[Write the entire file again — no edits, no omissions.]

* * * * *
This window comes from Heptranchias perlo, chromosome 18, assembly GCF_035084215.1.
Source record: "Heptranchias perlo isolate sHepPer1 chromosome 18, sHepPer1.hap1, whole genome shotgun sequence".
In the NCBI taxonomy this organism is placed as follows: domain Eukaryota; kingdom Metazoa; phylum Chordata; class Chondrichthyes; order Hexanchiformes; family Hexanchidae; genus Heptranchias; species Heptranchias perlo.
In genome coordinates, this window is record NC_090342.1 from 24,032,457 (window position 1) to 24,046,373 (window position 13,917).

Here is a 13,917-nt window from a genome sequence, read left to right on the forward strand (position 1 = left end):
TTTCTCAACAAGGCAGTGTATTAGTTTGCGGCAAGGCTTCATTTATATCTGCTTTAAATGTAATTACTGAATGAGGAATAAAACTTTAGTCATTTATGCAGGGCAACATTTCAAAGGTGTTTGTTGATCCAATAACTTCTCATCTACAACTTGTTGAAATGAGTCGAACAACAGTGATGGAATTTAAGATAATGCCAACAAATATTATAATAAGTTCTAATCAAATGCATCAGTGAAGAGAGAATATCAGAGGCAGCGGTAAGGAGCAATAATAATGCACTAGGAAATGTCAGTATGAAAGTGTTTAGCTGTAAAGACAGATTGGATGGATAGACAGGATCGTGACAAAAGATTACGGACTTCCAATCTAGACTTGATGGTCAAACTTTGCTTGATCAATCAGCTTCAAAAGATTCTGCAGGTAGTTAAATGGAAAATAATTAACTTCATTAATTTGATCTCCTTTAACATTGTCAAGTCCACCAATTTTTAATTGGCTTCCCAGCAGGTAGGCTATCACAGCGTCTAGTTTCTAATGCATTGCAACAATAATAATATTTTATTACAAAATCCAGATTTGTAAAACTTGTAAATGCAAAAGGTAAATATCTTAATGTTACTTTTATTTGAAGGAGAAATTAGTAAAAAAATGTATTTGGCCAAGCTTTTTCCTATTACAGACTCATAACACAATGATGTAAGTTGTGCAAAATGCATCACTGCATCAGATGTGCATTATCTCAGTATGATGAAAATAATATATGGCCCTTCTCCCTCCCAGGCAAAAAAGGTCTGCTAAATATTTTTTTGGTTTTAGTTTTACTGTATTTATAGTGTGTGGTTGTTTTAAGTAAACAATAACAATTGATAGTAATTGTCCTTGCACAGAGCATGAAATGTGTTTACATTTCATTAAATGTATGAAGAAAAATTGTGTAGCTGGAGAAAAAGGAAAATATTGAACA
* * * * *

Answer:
This window comes from Heptranchias perlo, chromosome 18, assembly GCF_035084215.1.
Source record: "Heptranchias perlo isolate sHepPer1 chromosome 18, sHepPer1.hap1, whole genome shotgun sequence".
In the NCBI taxonomy this organism is placed as follows: domain Eukaryota; kingdom Metazoa; phylum Chordata; class Chondrichthyes; order Hexanchiformes; family Hexanchidae; genus Heptranchias; species Heptranchias perlo.
In genome coordinates, this window is record NC_090342.1 from 24,032,457 (window position 1) to 24,046,373 (window position 13,917).

Here is a 13,917-nt window from a genome sequence, read left to right on the forward strand (position 1 = left end):
TTTCTCAACAAGGCAGTGTATTAGTTTGCGGCAAGGCTTCATTTATATCTGCTTTAAATGTAATTACTGAATGAGGAATAAAACTTTAGTCATTTATGCAGGGCAACATTTCAAAGGTGTTTGTTGATCCAATAACTTCTCATCTACAACTTGTTGAAATGAGTCGAACAACAGTGATGGAATTTAAGATAATGCCAACAAATATTATAATAAGTTCTAATCAAATGCATCAGTGAAGAGAGAATATCAGAGGCAGCGGTAAGGAGCAATAATAATGCACTAGGAAATGTCAGTATGAAAGTGTTTAGCTGTAAAGACAGATTGGATGGATAGACAGGATCGTGACAAAAGATTACGGACTTCCAATCTAGACTTGATGGTCAAACTTTGCTTGATCAATCAGCTTCAAAAGATTCTGCAGGTAGTTAAATGGAAAATAATTAACTTCATTAATTTGATCTCCTTTAACATTGTCAAGTCCACCAATTTTTAATTGGCTTCCCAGCAGGTAGGCTATCACAGCGTCTAGTTTCTAATGCATTGCAACAATAATAATATTTTATTACAAAATCCAGATTTGTAAAACTTGTAAATGCAAAAGGTAAATATCTTAATGTTACTTTTATTTGAAGGAGAAATTAGTAAAAAAATGTATTTGGCCAAGCTTTTTCCTATTACAGACTCATAACACAATGATGTAAGTTGTGCAAAATGCATCACTGCATCAGATGTGCATTATCTCAGTATGATGAAAATAATATATGGCCCTTCTCCCTCCCAGGCAAAAAAGGTCTGCTAAATATTTTTTTGGTTTTAGTTTTACTGTATTTATAGTGTGTGGTTGTTTTAAGTAAACAATAACAATTGATAGTAATTGTCCTTGCACAGAGCATGAAATGTGTTTACATTTCATTAAATGTATGAAGAAAAATTGTGTAGCTGGAGAAAAAGGAAAATATTGAACA